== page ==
Oncology Central

Mitoxantrone appears superior in controlling acute lymphoblastic leukemia relapse

A new study led by researchers from the Manchester Cancer Research Institute (UK) has provided information that may assist clinicians in controlling relapse in cases of childhood acute lymphoblastic leukemia (ALL). The results, published recently in PLoS One, indicate that mitoxantrone treatment is associated with better outcomes when utilized to treat individuals with a CNS relapse of ALL, compared with treatment with idarubicin.

“Survival rates for leukemia have improved dramatically over the last 50 years. However, there are still some children who see their disease come back. We wanted to investigate the potential benefits of different therapies targeted at the CNS in these patients,” commented Vaskar Saha of The University of Manchester (UK), leader of the study.

This investigation involved analyses of data from the international ALL R3 trial, which was carried out from 2003 to 2011, in order to uncover more information concerning the outcomes of children with ALL who experienced a CNS relapse. The ALL R3 trial compared the use of the two agents mitoxantrone and idarubicin in this clinical setting, while also comparing stem cell transplants with chemoradiotherapy.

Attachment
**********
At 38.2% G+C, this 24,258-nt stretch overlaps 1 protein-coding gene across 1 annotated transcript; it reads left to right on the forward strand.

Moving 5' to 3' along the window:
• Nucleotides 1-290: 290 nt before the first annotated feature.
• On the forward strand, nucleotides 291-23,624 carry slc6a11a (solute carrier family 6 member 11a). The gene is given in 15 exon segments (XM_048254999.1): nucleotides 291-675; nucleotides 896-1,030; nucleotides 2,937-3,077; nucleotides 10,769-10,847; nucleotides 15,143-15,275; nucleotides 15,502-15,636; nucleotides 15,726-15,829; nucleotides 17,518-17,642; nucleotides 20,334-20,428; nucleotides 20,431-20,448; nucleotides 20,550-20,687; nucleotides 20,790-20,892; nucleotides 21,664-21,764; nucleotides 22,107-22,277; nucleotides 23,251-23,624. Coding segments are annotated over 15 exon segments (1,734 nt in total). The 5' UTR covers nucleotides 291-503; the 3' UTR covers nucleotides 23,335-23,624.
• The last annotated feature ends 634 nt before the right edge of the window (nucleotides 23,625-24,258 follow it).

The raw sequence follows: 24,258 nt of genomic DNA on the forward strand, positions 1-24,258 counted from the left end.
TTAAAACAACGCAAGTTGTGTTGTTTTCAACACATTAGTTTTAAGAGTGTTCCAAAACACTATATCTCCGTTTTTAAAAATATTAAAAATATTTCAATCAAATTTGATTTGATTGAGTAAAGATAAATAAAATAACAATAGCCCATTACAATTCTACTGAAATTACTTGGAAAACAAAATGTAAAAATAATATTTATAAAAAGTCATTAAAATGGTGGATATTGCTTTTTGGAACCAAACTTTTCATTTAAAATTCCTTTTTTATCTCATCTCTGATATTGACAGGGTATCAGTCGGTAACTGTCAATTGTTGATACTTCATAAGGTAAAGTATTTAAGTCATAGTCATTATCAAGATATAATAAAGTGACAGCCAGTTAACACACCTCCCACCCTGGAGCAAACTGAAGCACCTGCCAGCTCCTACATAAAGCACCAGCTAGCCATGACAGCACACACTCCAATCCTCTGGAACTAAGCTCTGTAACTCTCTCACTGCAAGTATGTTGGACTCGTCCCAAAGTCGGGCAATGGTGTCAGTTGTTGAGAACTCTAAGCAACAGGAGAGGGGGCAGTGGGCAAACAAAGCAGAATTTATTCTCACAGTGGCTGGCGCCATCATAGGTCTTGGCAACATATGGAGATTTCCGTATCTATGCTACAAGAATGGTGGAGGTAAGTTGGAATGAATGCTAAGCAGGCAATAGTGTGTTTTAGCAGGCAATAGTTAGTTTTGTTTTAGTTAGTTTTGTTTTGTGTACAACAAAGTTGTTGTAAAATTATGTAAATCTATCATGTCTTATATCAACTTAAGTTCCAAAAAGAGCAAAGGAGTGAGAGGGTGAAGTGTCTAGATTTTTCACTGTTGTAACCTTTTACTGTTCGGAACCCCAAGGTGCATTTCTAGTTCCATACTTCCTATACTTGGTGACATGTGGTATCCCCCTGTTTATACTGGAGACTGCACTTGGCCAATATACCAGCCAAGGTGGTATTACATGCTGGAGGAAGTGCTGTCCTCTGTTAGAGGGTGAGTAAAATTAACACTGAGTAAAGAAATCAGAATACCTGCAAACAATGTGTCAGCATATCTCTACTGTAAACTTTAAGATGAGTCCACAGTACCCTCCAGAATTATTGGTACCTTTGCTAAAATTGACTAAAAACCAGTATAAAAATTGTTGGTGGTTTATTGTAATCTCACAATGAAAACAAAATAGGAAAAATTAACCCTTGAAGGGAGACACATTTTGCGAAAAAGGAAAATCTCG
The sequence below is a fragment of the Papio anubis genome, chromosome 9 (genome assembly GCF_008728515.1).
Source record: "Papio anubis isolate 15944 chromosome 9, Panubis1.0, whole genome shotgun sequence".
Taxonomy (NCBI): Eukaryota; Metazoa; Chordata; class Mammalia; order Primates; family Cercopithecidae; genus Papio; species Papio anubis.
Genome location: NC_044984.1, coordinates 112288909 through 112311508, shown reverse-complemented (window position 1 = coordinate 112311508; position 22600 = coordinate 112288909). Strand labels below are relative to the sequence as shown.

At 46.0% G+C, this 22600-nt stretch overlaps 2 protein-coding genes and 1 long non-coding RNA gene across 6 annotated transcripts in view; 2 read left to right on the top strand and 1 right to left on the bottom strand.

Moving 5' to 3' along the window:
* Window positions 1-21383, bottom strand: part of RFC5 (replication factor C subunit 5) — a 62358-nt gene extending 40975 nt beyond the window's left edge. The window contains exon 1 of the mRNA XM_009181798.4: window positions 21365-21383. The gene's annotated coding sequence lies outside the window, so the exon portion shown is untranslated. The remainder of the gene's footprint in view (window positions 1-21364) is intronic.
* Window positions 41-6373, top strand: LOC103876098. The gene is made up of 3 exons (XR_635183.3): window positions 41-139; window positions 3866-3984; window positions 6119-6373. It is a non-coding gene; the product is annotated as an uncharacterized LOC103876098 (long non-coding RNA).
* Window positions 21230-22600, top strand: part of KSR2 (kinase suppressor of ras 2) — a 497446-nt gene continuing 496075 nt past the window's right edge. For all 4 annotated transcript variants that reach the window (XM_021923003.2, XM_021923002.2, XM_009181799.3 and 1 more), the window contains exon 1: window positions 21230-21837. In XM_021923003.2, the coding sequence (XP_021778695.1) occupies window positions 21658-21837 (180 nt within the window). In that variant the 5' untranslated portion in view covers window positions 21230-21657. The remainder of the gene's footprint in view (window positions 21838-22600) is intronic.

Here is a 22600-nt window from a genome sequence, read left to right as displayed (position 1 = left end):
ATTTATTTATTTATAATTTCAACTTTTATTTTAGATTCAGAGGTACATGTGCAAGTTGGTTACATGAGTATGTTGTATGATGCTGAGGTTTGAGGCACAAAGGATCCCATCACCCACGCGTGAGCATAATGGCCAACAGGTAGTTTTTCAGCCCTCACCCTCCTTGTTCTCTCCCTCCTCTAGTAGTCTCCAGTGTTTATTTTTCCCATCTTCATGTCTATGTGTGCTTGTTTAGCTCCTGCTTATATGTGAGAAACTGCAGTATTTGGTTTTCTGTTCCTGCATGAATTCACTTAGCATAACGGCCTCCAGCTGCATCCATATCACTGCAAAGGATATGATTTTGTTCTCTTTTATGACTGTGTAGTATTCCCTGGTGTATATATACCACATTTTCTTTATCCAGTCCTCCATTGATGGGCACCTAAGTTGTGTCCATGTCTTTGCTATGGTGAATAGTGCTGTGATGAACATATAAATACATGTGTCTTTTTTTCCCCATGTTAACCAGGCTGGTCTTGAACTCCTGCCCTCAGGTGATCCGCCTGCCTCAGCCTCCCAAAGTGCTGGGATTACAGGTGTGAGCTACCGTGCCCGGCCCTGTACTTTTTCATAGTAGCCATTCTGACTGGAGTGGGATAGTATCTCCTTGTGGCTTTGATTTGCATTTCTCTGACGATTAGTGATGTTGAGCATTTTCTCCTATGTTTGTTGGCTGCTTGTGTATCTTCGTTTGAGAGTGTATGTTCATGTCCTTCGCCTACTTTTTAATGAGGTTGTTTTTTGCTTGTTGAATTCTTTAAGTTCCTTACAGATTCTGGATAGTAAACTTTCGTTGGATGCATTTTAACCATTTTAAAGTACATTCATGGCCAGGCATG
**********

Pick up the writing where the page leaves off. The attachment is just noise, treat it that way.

The results of the study suggested that patients treated with mitoxantrone had a better outcome than those treated with idarubicin. These results were conclusive enough to prompt early termination of this aspect of the trial. Additionally, the trial results also demonstrated a potential benefit to patients of a donor stem cell transplant; however, this was only in those whose disease had relapsed within 18 months of diagnosis or <6 months after completing their first treatment.

“This study suggests that a simple approach of offering a stem cell transplant to all CNS relapse patients – except those relapsing more than six months after treatment – would improve outcomes. Sadly, we saw worse outcomes for children over ten years old. We are now running a new trial to see if nontoxic targeted drugs can improve treatment for older patients with relapsed ALL,” added Saha.

Source: Manchester Cancer Research Institute press release




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